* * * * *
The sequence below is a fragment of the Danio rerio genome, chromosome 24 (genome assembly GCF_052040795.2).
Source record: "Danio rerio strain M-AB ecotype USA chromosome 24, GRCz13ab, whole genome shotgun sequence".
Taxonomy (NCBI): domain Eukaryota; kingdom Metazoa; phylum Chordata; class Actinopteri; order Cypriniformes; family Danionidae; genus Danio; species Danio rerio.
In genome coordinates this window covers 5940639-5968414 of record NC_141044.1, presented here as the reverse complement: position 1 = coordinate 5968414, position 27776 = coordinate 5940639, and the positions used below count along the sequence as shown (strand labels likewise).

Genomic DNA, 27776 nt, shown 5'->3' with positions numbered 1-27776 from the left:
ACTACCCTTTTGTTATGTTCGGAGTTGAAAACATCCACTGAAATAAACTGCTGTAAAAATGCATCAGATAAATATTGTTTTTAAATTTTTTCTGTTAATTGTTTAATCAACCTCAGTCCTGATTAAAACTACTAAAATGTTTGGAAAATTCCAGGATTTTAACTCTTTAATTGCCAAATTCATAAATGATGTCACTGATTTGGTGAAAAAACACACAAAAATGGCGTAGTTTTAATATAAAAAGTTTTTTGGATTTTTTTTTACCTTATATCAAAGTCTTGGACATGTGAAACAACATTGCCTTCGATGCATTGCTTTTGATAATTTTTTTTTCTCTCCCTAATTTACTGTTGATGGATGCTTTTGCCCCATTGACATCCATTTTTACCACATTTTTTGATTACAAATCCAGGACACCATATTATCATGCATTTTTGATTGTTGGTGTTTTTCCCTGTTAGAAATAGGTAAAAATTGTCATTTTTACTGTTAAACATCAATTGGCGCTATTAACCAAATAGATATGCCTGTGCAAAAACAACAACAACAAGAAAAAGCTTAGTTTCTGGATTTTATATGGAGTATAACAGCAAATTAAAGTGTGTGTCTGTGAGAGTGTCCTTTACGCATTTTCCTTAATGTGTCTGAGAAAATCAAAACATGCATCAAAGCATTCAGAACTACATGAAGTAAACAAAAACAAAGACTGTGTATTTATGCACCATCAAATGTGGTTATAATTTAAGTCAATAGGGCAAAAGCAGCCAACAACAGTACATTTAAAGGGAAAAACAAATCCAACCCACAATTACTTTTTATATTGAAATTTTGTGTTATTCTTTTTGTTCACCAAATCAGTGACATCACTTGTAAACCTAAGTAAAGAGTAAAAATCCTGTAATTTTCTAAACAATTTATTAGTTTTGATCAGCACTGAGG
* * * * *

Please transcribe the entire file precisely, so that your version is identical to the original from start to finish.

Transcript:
The sequence below is a fragment of the Danio rerio genome, chromosome 24 (genome assembly GCF_052040795.2).
Source record: "Danio rerio strain M-AB ecotype USA chromosome 24, GRCz13ab, whole genome shotgun sequence".
Taxonomy (NCBI): domain Eukaryota; kingdom Metazoa; phylum Chordata; class Actinopteri; order Cypriniformes; family Danionidae; genus Danio; species Danio rerio.
In genome coordinates this window covers 5940639-5968414 of record NC_141044.1, presented here as the reverse complement: position 1 = coordinate 5968414, position 27776 = coordinate 5940639, and the positions used below count along the sequence as shown (strand labels likewise).

Genomic DNA, 27776 nt, shown 5'->3' with positions numbered 1-27776 from the left:
ACTACCCTTTTGTTATGTTCGGAGTTGAAAACATCCACTGAAATAAACTGCTGTAAAAATGCATCAGATAAATATTGTTTTTAAATTTTTTCTGTTAATTGTTTAATCAACCTCAGTCCTGATTAAAACTACTAAAATGTTTGGAAAATTCCAGGATTTTAACTCTTTAATTGCCAAATTCATAAATGATGTCACTGATTTGGTGAAAAAACACACAAAAATGGCGTAGTTTTAATATAAAAAGTTTTTTGGATTTTTTTTTACCTTATATCAAAGTCTTGGACATGTGAAACAACATTGCCTTCGATGCATTGCTTTTGATAATTTTTTTTTCTCTCCCTAATTTACTGTTGATGGATGCTTTTGCCCCATTGACATCCATTTTTACCACATTTTTTGATTACAAATCCAGGACACCATATTATCATGCATTTTTGATTGTTGGTGTTTTTCCCTGTTAGAAATAGGTAAAAATTGTCATTTTTACTGTTAAACATCAATTGGCGCTATTAACCAAATAGATATGCCTGTGCAAAAACAACAACAACAAGAAAAAGCTTAGTTTCTGGATTTTATATGGAGTATAACAGCAAATTAAAGTGTGTGTCTGTGAGAGTGTCCTTTACGCATTTTCCTTAATGTGTCTGAGAAAATCAAAACATGCATCAAAGCATTCAGAACTACATGAAGTAAACAAAAACAAAGACTGTGTATTTATGCACCATCAAATGTGGTTATAATTTAAGTCAATAGGGCAAAAGCAGCCAACAACAGTACATTTAAAGGGAAAAACAAATCCAACCCACAATTACTTTTTATATTGAAATTTTGTGTTATTCTTTTTGTTCACCAAATCAGTGACATCACTTGTAAACCTAAGTAAAGAGTAAAAATCCTGTAATTTTCTAAACAATTTATTAGTTTTGATCAGCACTGAGG